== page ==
There are, in fact, harsh criticisms of Trump coming from respected Republicans: Senators Jeff Flake (R-Ariz.), Bob Corker (R-Tenn.) and former President George W. Bush can speak out because they are not running for re-election. Otherwise, elected Republicans are conspicuously silent: They apparently don't want to face retribution from angry Trump supporters who will rally behind a Republican primary opponent.
Trump's commitment to tax reform further solidifies his Republican support. Tax reform — more precisely, tax cuts — is the issue that has defined the Republican Party since Reagan. Republicans, who normally trumpet fiscal conservatism, aren’t even worried that the tax cuts will increase the federal deficit: Fewer than one in five Republicans believe the he tax changes will increase the deficit.
And Trump got a rapturous reception at the Values Voter Summit last month, though the casually observant, thrice-married president hardly exemplifies conservative Christian values. Religious right voters are not attracted to Trump because of his lifestyle; they're attracted to him because he's a street fighter who will do whatever it takes to get them what they want. (The House Republican tax bill, for instance, includes provisions that would give rights to unborn children and allow tax-exempt religious organizations to engage in political activity.)
The deep divisions in American politics started long before Trump came into the picture. But what Trump did was exploit the division. As Bush put it, “You can either exploit the anger, incite it. Or you can come up with ideas to deal with it.”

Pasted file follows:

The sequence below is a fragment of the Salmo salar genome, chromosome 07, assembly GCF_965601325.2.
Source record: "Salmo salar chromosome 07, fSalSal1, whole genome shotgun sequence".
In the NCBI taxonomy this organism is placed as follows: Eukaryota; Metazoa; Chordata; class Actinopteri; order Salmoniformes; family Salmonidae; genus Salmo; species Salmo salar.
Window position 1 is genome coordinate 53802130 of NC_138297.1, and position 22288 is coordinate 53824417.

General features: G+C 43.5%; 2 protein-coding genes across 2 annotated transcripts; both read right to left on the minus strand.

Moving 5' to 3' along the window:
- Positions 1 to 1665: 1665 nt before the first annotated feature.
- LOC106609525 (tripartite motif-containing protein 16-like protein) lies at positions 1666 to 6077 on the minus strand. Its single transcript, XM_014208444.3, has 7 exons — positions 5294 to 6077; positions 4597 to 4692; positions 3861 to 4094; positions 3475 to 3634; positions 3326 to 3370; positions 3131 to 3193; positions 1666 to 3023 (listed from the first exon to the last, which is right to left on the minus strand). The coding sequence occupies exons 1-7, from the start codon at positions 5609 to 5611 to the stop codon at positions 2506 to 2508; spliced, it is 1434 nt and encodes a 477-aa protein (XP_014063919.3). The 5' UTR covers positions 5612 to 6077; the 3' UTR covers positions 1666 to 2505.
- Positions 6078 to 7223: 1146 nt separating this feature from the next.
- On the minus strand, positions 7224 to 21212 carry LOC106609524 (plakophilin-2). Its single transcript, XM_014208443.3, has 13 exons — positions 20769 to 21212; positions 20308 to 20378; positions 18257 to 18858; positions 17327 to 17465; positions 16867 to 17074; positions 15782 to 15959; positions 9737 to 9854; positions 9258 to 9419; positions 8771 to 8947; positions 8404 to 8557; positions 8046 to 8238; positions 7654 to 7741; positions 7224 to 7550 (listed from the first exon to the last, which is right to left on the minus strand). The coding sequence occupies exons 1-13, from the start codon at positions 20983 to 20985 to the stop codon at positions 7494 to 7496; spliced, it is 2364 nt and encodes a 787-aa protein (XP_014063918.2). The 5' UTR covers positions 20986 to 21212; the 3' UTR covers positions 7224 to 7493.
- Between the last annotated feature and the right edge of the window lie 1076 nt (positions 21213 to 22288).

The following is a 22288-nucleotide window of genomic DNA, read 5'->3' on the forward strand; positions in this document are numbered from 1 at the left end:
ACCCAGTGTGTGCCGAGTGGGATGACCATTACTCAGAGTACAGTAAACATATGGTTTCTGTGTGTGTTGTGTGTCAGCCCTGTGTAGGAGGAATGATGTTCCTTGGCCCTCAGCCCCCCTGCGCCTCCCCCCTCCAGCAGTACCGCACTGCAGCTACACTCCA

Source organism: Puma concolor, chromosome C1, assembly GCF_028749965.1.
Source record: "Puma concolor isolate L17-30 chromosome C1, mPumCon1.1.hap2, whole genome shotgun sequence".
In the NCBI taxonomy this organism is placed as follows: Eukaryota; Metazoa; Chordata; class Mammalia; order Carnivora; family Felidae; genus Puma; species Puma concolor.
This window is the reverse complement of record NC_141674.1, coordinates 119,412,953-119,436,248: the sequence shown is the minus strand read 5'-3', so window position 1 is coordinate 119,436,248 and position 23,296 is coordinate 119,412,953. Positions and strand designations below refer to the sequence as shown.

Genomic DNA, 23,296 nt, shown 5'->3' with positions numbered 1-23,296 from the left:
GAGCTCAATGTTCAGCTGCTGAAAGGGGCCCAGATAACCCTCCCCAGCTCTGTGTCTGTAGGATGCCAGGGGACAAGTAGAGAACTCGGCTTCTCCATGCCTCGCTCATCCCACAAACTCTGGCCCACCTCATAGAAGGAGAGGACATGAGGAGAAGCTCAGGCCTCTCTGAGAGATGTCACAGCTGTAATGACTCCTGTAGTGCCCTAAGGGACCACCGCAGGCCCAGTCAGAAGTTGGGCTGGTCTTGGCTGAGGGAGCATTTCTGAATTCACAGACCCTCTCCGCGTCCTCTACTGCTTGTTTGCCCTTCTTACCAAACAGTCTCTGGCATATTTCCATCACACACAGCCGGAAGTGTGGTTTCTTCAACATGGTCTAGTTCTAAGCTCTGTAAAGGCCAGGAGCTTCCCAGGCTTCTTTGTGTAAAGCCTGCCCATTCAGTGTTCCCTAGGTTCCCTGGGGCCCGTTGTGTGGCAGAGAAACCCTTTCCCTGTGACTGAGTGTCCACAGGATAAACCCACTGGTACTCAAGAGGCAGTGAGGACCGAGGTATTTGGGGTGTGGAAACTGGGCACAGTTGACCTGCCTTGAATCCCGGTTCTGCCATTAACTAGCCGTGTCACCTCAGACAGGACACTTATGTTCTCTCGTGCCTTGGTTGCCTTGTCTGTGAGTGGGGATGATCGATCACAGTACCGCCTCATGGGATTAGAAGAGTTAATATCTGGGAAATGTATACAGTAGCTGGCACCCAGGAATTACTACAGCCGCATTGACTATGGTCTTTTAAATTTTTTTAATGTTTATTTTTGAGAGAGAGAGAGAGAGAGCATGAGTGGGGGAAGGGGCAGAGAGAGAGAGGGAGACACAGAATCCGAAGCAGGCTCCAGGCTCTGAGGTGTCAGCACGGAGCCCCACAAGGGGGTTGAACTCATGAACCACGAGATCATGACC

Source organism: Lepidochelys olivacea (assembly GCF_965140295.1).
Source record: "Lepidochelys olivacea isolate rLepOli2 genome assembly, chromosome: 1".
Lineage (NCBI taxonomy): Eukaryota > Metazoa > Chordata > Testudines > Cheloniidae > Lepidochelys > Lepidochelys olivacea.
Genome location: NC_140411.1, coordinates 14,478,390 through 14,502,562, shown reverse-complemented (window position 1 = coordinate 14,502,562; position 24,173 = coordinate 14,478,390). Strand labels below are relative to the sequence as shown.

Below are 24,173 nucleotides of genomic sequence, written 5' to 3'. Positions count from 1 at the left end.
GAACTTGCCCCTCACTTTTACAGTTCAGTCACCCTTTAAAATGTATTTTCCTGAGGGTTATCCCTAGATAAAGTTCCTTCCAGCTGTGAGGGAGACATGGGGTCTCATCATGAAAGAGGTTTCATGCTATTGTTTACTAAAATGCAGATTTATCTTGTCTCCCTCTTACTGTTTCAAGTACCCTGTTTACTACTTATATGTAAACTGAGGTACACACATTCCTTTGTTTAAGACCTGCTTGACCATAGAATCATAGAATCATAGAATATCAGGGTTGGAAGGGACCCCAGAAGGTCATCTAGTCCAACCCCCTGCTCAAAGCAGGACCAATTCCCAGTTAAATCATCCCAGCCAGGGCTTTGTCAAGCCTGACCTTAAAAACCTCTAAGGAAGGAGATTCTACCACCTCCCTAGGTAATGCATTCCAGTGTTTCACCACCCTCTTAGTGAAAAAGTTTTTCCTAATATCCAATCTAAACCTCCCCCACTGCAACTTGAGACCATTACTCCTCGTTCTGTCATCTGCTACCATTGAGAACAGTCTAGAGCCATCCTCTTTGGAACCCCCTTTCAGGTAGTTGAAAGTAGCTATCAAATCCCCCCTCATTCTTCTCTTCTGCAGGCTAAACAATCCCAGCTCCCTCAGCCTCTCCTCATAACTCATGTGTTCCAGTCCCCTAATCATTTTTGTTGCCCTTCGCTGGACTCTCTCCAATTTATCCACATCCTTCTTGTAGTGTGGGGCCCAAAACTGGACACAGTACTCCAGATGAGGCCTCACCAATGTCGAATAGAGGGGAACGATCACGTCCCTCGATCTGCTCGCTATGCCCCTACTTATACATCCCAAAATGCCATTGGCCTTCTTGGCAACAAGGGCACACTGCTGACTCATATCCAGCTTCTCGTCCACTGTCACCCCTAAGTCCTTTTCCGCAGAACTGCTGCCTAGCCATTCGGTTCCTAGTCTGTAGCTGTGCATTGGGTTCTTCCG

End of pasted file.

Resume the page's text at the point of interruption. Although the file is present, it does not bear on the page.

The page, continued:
Democrats have been responding with their own show of defiance: The day after Trump took office in January, the anti-Trump resistance movement sprang up and staged the Women's March on Washington, the largest political demonstration since the anti-Vietnam War protests of the 1960s and ‘70s. This month's off-year elections saw sweeping Democratic victories across the country.
Those victories make the case for defeating Trumpism at the polls, because defeat proves that supporting Trump is political suicide for Republicans.
Meanwhile, some leading Democrats are trying to rally their party around a pledge to impeach Trump and remove him from office. Polls show nearly half of all voters nationwide favor impeachment.
But the impeachment issue is risky: It could rally Republican voters to defend the president, just as Democrats rallied in support of President Bill Clinton when he faced impeachment. Calling for impeachment won't do have the same effect as simply defeating the Republicans who support him. It will be seen as an act of political revenge, and Trump would become even more defiant and more dangerous.
We may see another act of defiance — one way or another — on December 12, when Alabama holds a special election to fill Attorney General Jeff Sessions' Senate seat. The Republican nominee, Roy Moore, faces allegations of sexual improprieties with underage girls, first reported by The Washington Post. “My gosh, it's The Washington Post,” the Republican National Committeeman from Alabama said. “This is going to make Roy Moore supporters step up to the plate and give more, work more and pray more.”
Many Republican senators, as well as the National Republican Senatorial Committee, have withdrawn their support for Moore. If Moore wins in the face of repudiation by the Washington establishment, it will be a spontaneous act of political defiance by the voters.
Just like Trump's victory a year ago.
Bill Schneider is a professor at the Schar School of Policy and Government at George Mason University. His new book, "Standoff: How America Became Ungovernable, "will be published by Simon & Schuster in May of 2018.